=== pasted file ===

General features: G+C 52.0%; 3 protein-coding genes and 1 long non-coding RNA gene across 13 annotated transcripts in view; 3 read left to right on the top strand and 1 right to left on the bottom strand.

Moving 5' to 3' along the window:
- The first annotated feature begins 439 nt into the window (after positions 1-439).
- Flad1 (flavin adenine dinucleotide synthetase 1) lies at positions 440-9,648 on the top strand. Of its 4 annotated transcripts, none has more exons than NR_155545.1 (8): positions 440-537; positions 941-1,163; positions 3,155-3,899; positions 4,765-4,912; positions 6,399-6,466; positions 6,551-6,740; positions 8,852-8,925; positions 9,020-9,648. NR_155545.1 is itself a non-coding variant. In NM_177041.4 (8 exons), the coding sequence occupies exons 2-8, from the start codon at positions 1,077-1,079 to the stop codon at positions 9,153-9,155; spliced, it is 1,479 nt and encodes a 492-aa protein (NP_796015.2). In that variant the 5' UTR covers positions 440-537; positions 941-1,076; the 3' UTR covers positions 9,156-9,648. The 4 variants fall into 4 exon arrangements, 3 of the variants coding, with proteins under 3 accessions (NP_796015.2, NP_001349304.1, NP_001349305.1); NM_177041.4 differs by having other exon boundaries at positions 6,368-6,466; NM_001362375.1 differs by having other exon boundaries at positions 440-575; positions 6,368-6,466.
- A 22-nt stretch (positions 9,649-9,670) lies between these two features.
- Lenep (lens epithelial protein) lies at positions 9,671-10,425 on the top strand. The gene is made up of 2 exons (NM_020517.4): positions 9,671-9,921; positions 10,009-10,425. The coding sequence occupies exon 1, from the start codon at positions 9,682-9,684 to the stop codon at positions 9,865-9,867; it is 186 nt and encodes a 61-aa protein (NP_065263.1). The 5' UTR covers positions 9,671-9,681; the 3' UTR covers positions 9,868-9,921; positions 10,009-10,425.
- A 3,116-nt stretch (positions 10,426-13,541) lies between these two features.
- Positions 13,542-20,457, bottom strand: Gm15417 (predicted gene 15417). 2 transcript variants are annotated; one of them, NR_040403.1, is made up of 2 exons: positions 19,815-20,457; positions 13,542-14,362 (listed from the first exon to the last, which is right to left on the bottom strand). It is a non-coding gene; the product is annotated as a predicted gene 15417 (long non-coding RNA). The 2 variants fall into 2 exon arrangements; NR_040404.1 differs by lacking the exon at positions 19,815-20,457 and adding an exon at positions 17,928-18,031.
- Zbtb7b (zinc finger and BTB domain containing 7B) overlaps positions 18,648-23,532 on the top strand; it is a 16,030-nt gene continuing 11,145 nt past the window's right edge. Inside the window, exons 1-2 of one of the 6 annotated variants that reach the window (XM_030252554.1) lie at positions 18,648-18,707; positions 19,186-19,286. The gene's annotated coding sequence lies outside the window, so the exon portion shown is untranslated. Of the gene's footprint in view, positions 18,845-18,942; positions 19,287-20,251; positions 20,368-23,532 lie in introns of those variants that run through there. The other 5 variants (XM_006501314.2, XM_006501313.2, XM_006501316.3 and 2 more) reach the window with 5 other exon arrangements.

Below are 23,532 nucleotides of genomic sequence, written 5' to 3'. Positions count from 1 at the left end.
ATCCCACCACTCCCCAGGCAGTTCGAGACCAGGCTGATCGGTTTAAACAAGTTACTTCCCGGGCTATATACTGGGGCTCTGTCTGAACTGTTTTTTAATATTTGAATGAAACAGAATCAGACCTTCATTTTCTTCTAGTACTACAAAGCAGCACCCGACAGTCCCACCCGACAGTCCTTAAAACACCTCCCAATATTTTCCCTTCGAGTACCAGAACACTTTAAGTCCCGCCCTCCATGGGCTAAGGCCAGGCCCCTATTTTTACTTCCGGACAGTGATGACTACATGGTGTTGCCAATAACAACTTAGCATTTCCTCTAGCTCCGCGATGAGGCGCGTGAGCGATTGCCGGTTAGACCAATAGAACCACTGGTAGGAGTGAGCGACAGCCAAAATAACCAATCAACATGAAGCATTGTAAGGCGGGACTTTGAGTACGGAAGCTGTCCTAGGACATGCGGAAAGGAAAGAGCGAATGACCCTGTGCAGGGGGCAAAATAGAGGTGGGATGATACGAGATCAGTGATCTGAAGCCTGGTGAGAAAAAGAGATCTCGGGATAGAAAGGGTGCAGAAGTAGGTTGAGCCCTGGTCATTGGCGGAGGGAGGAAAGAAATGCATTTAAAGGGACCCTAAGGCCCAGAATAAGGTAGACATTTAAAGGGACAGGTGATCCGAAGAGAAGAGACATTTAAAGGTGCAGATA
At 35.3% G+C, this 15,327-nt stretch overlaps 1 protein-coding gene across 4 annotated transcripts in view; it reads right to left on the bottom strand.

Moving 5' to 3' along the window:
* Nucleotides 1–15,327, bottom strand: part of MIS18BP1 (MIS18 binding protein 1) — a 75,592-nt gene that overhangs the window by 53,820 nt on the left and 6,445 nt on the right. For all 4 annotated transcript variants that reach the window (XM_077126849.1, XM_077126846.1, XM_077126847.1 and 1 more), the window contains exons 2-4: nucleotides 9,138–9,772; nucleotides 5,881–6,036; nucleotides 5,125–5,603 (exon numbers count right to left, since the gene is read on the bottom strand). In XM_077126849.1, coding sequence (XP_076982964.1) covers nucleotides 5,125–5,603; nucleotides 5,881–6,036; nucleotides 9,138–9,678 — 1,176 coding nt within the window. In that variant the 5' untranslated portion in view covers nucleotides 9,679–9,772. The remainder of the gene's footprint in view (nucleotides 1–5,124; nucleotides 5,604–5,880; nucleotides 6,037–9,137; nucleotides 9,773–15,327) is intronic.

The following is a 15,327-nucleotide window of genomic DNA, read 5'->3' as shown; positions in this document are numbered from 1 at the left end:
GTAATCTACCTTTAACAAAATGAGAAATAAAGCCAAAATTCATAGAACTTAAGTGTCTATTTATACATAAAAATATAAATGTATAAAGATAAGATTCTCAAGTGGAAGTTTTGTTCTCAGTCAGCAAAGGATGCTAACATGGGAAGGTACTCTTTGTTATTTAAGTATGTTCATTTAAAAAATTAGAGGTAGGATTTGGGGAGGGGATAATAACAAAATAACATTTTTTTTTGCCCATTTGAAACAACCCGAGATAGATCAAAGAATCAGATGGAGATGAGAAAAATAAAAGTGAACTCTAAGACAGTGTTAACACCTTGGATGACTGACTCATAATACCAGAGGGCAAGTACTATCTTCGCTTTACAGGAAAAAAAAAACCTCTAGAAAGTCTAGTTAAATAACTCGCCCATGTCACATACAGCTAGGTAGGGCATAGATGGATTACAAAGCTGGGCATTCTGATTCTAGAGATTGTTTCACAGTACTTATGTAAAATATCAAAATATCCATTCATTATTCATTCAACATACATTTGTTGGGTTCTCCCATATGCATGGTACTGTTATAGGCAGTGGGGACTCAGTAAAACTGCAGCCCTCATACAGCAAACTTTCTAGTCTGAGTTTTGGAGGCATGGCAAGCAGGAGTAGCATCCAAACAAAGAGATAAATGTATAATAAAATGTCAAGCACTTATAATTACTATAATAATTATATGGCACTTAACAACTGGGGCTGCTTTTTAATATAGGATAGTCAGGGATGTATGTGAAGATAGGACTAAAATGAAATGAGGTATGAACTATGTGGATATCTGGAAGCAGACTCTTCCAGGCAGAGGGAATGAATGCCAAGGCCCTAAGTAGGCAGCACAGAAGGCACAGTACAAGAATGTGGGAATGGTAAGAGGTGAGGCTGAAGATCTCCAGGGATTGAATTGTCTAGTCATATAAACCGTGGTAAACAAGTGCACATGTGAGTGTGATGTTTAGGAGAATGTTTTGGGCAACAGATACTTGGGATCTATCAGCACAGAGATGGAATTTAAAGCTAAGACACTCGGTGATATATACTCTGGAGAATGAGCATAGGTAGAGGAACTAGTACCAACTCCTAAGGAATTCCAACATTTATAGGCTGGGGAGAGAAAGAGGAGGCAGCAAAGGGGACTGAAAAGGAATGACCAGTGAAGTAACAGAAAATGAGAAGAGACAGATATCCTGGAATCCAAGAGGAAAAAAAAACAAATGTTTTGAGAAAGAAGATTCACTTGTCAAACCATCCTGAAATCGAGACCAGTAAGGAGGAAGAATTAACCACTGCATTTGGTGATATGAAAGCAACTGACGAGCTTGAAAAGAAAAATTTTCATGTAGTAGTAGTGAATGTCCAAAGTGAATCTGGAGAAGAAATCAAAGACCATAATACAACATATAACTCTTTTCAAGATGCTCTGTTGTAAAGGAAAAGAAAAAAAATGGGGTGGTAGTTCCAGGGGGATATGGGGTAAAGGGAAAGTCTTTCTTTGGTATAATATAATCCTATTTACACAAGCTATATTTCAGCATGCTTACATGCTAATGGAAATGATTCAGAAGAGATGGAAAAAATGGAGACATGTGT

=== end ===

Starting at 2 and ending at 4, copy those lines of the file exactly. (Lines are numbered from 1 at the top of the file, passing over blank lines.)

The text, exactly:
Moving 5' to 3' along the window:
- The first annotated feature begins 439 nt into the window (after positions 1-439).
- Flad1 (flavin adenine dinucleotide synthetase 1) lies at positions 440-9,648 on the top strand. Of its 4 annotated transcripts, none has more exons than NR_155545.1 (8): positions 440-537; positions 941-1,163; positions 3,155-3,899; positions 4,765-4,912; positions 6,399-6,466; positions 6,551-6,740; positions 8,852-8,925; positions 9,020-9,648. NR_155545.1 is itself a non-coding variant. In NM_177041.4 (8 exons), the coding sequence occupies exons 2-8, from the start codon at positions 1,077-1,079 to the stop codon at positions 9,153-9,155; spliced, it is 1,479 nt and encodes a 492-aa protein (NP_796015.2). In that variant the 5' UTR covers positions 440-537; positions 941-1,076; the 3' UTR covers positions 9,156-9,648. The 4 variants fall into 4 exon arrangements, 3 of the variants coding, with proteins under 3 accessions (NP_796015.2, NP_001349304.1, NP_001349305.1); NM_177041.4 differs by having other exon boundaries at positions 6,368-6,466; NM_001362375.1 differs by having other exon boundaries at positions 440-575; positions 6,368-6,466.